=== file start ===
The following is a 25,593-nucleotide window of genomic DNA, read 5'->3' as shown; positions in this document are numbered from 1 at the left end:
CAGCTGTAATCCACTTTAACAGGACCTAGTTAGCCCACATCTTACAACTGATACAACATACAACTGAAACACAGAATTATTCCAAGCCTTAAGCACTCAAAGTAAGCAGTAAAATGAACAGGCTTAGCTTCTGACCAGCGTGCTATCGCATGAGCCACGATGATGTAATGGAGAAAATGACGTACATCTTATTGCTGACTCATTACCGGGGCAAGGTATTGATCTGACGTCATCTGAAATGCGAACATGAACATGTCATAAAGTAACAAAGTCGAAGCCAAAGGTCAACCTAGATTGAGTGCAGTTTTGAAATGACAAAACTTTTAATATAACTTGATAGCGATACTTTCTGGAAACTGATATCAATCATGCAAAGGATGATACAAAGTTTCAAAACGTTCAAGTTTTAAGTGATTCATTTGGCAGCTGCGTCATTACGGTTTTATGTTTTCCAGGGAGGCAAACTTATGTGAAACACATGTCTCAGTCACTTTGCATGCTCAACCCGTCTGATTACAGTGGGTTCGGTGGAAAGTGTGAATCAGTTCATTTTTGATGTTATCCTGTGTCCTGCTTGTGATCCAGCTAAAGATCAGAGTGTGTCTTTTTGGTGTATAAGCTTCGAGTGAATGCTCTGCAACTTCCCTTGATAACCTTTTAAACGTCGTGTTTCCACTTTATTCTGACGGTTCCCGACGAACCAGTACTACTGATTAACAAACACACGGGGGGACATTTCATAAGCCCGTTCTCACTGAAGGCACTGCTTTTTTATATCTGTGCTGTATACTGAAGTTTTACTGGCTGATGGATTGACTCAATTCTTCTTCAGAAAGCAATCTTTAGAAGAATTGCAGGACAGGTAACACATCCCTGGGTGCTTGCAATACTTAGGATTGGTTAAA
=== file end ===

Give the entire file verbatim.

The following is a 25,593-nucleotide window of genomic DNA, read 5'->3' as shown; positions in this document are numbered from 1 at the left end:
CAGCTGTAATCCACTTTAACAGGACCTAGTTAGCCCACATCTTACAACTGATACAACATACAACTGAAACACAGAATTATTCCAAGCCTTAAGCACTCAAAGTAAGCAGTAAAATGAACAGGCTTAGCTTCTGACCAGCGTGCTATCGCATGAGCCACGATGATGTAATGGAGAAAATGACGTACATCTTATTGCTGACTCATTACCGGGGCAAGGTATTGATCTGACGTCATCTGAAATGCGAACATGAACATGTCATAAAGTAACAAAGTCGAAGCCAAAGGTCAACCTAGATTGAGTGCAGTTTTGAAATGACAAAACTTTTAATATAACTTGATAGCGATACTTTCTGGAAACTGATATCAATCATGCAAAGGATGATACAAAGTTTCAAAACGTTCAAGTTTTAAGTGATTCATTTGGCAGCTGCGTCATTACGGTTTTATGTTTTCCAGGGAGGCAAACTTATGTGAAACACATGTCTCAGTCACTTTGCATGCTCAACCCGTCTGATTACAGTGGGTTCGGTGGAAAGTGTGAATCAGTTCATTTTTGATGTTATCCTGTGTCCTGCTTGTGATCCAGCTAAAGATCAGAGTGTGTCTTTTTGGTGTATAAGCTTCGAGTGAATGCTCTGCAACTTCCCTTGATAACCTTTTAAACGTCGTGTTTCCACTTTATTCTGACGGTTCCCGACGAACCAGTACTACTGATTAACAAACACACGGGGGGACATTTCATAAGCCCGTTCTCACTGAAGGCACTGCTTTTTTATATCTGTGCTGTATACTGAAGTTTTACTGGCTGATGGATTGACTCAATTCTTCTTCAGAAAGCAATCTTTAGAAGAATTGCAGGACAGGTAACACATCCCTGGGTGCTTGCAATACTTAGGATTGGTTAAA